5 DEFENSES FOR BREACH OF CONTRACT CASES

What’s your comprehension of the phrase “commercial litigation?” A well-educated commercial lawyer will tell you this is a legal phrase that encompasses any type of litigation or dispute that tampers with the core of a firm’s business strategy and implementation. Quite frankly, it’s a very broad field of law that covers all types of business related issues, usually between companies, but not always. Commercial litigation  will virtually involve all business disputes including class actions, shareholder issues, partnership disputes, breach of contract; you name them!

Today, our primary focus will be on breach of contracts, and how you can work with a commercial lawyer to defend yourself against such cases. But first, let’s make sure we’re all on the same page by knowing what breach of contract means from a legal perspective.

One would only reach out to a commercial lawyer once they realize they can’t abide by the terms of a contract they signed. As a defendant, it’s good to acquaint yourself with these five different defenses for breach of contract cases:

1. Duress

 

You have to be willing and able to enter into a contract. That means no one should hold a gun to your head. For example, say you had to settle a debt and use the remaining amount of money left to pay rent that’s already due. Unfortunately, you did a miscalculation and what’s remaining can’t fully pay your rent. Due to pressure you decide to give the landlord your car but you change your mind later on. You can argue in court that you felt like you had no other choice. You simply agreed under duress.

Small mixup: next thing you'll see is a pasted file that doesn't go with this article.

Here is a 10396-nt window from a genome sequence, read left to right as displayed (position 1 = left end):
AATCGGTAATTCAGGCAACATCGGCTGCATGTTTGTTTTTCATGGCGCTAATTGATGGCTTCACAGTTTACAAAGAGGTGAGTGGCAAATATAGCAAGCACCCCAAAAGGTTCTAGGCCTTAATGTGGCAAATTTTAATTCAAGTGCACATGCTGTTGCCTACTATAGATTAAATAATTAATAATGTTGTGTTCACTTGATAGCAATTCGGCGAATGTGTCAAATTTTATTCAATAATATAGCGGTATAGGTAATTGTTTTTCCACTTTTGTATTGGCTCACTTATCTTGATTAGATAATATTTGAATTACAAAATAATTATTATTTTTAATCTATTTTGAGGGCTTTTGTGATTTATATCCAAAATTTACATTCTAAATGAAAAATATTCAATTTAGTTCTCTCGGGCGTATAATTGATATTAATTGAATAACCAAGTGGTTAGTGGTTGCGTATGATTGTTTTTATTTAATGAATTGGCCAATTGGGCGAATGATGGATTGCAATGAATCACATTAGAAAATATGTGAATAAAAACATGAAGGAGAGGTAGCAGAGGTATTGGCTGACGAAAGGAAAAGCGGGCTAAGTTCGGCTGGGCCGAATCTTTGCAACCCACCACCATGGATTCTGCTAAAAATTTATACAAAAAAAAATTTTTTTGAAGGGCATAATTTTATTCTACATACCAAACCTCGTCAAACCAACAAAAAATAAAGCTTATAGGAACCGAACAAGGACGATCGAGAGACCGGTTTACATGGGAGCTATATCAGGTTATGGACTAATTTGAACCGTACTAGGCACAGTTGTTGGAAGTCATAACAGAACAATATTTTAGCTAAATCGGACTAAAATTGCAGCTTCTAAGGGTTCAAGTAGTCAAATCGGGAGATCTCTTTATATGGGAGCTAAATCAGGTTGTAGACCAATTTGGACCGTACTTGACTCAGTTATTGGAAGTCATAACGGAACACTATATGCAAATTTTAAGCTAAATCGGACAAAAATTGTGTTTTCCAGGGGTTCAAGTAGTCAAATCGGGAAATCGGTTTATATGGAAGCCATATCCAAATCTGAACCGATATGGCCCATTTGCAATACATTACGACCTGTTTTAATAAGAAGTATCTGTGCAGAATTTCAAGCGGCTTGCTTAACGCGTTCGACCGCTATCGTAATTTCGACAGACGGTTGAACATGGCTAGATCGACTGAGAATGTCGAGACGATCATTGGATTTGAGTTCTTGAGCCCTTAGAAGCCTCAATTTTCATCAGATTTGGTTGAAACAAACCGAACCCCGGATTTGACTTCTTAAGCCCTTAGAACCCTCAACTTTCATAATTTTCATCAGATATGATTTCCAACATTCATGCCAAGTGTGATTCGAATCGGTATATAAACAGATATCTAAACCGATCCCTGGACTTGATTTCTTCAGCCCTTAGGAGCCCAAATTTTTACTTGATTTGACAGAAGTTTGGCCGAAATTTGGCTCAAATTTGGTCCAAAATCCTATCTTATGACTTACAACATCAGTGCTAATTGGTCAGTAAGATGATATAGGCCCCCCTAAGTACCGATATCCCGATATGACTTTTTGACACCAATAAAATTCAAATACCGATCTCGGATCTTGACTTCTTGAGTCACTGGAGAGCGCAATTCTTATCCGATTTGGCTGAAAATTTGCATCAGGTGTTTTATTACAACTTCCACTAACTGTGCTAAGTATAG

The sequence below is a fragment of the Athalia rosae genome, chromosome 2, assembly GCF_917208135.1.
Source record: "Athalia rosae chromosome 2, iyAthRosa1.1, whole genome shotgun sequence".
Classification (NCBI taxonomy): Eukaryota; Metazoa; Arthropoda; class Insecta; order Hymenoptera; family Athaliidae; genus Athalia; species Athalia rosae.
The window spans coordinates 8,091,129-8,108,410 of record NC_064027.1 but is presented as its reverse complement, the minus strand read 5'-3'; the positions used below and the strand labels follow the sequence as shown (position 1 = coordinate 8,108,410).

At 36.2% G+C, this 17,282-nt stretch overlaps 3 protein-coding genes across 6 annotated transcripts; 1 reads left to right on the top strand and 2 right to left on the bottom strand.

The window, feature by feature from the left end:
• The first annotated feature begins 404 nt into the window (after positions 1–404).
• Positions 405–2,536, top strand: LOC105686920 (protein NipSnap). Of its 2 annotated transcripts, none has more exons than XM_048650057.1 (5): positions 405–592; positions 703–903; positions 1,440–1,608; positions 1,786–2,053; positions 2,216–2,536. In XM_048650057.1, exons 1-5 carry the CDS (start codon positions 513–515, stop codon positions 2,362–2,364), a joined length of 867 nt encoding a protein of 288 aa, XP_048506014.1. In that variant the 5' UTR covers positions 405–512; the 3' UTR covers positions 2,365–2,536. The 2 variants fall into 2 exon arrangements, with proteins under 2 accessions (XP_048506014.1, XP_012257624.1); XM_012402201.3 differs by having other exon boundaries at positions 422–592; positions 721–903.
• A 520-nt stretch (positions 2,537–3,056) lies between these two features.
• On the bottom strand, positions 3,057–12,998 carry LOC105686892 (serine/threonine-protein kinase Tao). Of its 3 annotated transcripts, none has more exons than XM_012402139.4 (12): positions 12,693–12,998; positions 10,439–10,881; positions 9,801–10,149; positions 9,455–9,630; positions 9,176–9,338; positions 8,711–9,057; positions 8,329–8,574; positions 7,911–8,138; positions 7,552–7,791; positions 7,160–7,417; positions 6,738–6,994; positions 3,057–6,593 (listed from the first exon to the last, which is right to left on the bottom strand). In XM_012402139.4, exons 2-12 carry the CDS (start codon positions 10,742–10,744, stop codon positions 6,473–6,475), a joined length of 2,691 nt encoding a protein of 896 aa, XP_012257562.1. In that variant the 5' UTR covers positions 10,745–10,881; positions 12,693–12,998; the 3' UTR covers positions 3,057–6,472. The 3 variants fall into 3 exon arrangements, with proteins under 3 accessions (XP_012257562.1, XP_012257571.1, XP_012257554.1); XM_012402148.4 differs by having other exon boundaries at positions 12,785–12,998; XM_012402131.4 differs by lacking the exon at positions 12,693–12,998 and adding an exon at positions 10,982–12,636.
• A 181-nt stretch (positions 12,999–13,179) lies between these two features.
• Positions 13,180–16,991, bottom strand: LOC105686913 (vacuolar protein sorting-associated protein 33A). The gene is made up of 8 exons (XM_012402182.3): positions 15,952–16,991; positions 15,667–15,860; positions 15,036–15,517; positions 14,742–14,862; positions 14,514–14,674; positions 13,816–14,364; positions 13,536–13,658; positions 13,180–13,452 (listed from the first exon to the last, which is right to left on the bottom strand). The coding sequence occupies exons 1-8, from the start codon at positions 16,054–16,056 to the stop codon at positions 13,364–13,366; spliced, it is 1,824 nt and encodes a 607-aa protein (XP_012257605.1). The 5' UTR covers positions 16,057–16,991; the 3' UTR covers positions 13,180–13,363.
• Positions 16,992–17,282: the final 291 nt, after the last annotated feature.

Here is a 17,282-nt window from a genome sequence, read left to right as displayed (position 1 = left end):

2. Illegality

A contract can only be entered if the purpose is legal. For instance, human trafficking is illegal. So if you promised to supply some guy with a certain number of people but failed to, he or she can’t sue you. Such a contract is not enforceable.

3. Indefinite

Go through the contract with your commercial lawyer and figure out whether all the essential terms are clearly stated. In other words, the contract has to be Definite. And if it’s not, count yourself lucky because you can win the case by arguing that it’s not enforceable.

If you’re caught up in a situation where you realize the terms are solid but one or two essentials aren’t clear, just go all out and try to convince the judge or jury that the entire contract is too indefinite.

For instance, you were hired as a contractor to work on your plumbing system and you both agree with the business owner to complete the work in the next 3 months. However, you two didn’t sit down to agree on the price. In this case, your commercial lawyer will tell you the essential element of such a contract – payment – is missing. If the owner tries to sue you for failing to deliver, you have the option of arguing that the contract was too indefinite.

4. Mistake

To be enforceable, a contract requires mutual assent. By this we mean it has to have a meeting of minds. And if you find out that there’s a mistake that affects a basic assumption, you can rescind the contract. For example, say you decide to buy the Mona Lisa painting and then you realize it’s a forgery. You’re entitled to rescind the contract and get your money back.

5. Unconscionable

A contract is also enforceable only if both parties involved have the same power. If you felt pressured into signing it in any way, talk to your commercial lawyer and explain the situation you were in. He or she will take it from there and try to find a favorable verdict.